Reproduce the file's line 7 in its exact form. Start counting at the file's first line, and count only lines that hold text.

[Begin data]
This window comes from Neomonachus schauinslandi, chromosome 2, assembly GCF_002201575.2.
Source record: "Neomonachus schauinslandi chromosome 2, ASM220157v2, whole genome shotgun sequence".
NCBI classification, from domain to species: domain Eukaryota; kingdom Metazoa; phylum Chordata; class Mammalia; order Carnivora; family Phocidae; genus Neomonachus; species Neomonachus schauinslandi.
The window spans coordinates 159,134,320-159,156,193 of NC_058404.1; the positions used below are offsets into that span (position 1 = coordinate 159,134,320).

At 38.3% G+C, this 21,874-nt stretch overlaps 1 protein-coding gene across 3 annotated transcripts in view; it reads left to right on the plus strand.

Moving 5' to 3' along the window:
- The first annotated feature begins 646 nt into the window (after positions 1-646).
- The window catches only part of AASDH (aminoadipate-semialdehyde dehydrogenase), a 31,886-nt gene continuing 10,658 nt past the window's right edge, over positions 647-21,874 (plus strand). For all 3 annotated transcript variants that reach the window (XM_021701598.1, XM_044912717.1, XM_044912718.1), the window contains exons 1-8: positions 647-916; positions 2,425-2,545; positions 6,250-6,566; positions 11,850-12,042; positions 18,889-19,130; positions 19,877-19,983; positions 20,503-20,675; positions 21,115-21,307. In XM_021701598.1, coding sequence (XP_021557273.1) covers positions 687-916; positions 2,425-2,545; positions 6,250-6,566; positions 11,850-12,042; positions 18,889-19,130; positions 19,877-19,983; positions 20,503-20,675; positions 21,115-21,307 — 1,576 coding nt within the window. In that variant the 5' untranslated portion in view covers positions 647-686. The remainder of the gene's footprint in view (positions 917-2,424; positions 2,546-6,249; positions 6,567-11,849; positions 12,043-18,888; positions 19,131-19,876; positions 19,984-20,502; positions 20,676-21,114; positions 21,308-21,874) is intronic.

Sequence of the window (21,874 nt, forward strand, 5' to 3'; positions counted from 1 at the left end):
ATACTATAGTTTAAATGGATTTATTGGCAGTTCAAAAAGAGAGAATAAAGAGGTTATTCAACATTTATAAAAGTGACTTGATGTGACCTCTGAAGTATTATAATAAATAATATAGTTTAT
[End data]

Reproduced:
- The first annotated feature begins 646 nt into the window (after positions 1-646).